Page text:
A Libyan court on Monday sentenced 17 people to death after finding them guilty of joining the Islamic State group and carrying out atrocities in its name, the prosecution said.
The Tripoli court also sentenced two people to life in prison and 14 others to lesser jail sentences, it said.
They had been found guilty of other IS-linked acts and of having "attacked the state and social peace" as well as "armed violence" in the western city of Sabratha and surroundings, it said in a statement.
Those on trial had killed a total of 53 people, "destroyed public buildings" and "disappeared dozens of people", it said. Their nationalities of those sentenced to death were not given.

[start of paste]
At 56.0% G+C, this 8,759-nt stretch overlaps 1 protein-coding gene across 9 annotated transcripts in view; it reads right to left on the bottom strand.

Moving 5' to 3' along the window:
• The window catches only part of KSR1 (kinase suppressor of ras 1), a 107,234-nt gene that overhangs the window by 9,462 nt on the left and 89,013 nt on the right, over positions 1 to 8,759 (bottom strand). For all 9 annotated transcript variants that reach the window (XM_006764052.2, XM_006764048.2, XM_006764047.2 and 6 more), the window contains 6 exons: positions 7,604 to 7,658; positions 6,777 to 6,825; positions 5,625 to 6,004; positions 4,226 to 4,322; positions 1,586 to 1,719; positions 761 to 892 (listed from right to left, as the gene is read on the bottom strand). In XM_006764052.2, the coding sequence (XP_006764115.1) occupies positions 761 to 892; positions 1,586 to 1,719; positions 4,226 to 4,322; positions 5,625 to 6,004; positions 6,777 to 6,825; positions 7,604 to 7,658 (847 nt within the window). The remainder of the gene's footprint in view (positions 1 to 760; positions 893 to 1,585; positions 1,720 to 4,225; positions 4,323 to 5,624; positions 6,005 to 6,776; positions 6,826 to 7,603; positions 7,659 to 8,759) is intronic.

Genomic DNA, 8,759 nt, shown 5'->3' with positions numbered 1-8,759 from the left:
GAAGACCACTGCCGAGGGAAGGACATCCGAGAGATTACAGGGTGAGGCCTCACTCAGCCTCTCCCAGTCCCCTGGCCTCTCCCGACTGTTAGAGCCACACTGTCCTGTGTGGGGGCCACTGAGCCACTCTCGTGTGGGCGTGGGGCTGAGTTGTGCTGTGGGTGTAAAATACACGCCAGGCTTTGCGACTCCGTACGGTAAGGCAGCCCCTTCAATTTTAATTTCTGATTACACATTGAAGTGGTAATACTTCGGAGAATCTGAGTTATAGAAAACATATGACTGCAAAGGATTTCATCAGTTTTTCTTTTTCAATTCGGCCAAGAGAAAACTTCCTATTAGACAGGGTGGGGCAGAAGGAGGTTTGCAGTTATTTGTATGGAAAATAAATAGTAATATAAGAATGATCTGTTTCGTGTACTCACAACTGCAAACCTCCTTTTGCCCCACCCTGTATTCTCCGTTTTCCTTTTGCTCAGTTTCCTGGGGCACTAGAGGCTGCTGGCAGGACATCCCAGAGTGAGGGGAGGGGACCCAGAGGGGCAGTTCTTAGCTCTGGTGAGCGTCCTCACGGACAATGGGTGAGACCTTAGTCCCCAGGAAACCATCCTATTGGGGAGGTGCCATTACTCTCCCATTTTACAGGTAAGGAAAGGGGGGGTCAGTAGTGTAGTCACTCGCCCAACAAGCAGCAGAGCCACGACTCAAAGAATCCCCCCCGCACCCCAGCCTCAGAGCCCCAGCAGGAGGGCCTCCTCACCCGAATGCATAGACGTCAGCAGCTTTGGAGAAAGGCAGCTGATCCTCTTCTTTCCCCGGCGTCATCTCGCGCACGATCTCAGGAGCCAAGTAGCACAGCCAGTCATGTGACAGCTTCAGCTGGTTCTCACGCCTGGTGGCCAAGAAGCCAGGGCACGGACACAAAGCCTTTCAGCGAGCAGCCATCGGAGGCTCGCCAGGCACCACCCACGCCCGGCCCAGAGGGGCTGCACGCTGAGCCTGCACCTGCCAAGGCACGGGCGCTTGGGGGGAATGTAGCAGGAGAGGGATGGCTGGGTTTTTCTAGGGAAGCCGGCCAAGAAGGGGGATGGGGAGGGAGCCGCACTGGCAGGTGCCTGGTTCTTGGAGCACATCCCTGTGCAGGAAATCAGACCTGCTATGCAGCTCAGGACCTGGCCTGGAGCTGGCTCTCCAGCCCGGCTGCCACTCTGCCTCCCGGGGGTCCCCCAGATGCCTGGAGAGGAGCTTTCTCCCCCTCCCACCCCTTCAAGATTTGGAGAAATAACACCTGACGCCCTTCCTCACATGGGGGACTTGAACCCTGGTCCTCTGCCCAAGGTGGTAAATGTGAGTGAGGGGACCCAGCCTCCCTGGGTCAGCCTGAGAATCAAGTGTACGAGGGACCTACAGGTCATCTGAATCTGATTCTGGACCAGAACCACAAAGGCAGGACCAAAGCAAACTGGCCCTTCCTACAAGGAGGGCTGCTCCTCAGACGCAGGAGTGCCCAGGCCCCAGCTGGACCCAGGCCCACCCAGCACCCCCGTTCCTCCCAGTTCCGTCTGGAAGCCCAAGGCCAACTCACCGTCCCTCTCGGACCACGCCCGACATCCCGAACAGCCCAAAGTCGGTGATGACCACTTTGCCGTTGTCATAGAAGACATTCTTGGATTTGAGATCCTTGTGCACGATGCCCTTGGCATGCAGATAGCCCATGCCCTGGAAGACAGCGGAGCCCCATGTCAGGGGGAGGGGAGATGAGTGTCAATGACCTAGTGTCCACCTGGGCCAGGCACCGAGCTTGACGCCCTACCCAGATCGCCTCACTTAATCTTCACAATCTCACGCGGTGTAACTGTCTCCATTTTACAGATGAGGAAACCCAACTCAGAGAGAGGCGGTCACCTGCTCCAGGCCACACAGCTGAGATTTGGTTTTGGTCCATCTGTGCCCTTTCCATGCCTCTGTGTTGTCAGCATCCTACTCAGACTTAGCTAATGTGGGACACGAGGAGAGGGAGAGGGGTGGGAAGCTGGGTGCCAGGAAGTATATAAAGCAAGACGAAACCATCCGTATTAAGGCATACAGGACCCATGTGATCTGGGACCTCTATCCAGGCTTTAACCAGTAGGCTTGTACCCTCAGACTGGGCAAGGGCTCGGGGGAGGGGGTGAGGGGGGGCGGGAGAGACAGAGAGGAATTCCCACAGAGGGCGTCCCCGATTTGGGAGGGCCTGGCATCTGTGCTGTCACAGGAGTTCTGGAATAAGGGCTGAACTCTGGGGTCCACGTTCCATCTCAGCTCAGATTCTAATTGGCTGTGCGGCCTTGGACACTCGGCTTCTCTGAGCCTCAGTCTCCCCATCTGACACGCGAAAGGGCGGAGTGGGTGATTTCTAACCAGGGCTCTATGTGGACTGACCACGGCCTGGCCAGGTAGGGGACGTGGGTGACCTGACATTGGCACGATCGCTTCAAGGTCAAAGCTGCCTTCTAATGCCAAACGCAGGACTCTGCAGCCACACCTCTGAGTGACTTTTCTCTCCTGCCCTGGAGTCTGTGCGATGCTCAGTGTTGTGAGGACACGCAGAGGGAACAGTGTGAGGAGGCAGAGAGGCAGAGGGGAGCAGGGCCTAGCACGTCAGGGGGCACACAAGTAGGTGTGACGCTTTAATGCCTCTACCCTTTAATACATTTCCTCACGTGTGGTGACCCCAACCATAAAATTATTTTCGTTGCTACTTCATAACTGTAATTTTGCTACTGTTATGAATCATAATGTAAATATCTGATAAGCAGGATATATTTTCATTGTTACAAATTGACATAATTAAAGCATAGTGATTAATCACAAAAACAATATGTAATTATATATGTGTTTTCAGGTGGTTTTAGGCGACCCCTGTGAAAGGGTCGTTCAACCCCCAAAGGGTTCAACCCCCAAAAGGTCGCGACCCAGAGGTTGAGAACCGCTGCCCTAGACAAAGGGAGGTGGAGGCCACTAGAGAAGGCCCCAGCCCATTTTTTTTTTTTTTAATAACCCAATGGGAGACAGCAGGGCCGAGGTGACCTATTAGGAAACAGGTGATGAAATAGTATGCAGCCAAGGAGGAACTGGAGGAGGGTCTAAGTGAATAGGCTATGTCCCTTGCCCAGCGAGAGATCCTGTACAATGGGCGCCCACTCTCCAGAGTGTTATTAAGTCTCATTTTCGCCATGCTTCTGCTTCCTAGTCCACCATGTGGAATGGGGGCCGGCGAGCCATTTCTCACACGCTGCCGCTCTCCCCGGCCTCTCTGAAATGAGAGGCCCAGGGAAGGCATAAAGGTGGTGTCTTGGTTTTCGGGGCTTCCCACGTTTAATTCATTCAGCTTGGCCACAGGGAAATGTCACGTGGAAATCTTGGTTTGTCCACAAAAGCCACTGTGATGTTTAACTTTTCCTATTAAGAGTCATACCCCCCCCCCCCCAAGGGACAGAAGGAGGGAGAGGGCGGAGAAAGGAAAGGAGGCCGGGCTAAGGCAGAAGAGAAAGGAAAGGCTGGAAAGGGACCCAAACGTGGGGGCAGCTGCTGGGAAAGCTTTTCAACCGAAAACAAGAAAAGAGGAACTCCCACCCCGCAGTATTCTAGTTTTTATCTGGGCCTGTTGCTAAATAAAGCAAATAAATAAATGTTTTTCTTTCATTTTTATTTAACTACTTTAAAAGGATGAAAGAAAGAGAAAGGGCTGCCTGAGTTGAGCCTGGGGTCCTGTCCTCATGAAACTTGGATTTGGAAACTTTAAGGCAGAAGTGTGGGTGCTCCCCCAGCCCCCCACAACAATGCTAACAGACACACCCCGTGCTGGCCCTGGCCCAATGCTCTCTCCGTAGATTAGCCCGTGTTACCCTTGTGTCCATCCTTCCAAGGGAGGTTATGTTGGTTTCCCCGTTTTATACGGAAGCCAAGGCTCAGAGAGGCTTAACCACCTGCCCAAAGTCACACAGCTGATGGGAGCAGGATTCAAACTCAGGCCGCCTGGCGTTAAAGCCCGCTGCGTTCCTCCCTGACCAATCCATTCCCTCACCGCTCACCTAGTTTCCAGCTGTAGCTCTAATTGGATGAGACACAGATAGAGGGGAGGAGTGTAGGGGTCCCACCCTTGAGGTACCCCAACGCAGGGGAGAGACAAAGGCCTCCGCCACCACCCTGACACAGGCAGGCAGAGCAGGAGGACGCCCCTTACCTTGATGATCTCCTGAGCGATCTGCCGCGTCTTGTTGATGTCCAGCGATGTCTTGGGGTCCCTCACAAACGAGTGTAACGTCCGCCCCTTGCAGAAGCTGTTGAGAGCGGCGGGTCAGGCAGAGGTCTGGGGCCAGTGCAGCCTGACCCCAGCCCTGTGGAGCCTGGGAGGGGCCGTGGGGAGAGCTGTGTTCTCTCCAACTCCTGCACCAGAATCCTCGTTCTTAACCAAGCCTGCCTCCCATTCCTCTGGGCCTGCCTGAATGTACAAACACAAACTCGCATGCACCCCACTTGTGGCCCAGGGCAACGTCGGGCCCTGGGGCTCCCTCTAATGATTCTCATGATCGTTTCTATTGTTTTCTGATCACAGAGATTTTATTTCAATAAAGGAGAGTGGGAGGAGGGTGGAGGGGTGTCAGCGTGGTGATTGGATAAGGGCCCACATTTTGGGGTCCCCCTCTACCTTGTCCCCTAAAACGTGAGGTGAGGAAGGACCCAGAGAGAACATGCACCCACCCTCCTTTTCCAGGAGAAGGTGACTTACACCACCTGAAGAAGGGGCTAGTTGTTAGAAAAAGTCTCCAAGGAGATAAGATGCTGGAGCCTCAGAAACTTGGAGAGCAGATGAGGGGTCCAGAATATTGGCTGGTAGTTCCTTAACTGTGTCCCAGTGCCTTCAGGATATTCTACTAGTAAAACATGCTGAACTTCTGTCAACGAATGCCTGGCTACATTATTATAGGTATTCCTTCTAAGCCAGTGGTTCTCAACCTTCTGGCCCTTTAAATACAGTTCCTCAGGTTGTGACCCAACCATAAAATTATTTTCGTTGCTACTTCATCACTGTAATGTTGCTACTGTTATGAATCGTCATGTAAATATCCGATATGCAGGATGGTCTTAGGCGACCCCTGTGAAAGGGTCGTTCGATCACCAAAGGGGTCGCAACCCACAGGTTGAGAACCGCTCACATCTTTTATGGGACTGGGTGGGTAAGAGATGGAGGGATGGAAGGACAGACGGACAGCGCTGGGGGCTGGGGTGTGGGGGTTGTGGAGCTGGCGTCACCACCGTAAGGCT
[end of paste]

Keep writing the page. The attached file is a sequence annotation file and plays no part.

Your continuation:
Libya's collapse into violence after the revolt that toppled and killed dictator Moamer Kadhafi in 2011 left a power vacuum that was filled by a multitude of armed groups, including IS.
The extremist group used Kadhafi's home town of Sirte as its base from mid-2015 until it was ousted the following year.
Some jihadists were killed, others captured and some took refuge in the country's vast desert or in the cities of western Libya.
IS fighters also briefly seized Sabratha in February 2016, but were quickly ousted by government troops.
Libya in 2010 voted against a UN General Assembly resolution calling for a global moratorium on the death penalty, but does not publish reliable figures on how many such penalties it carries out.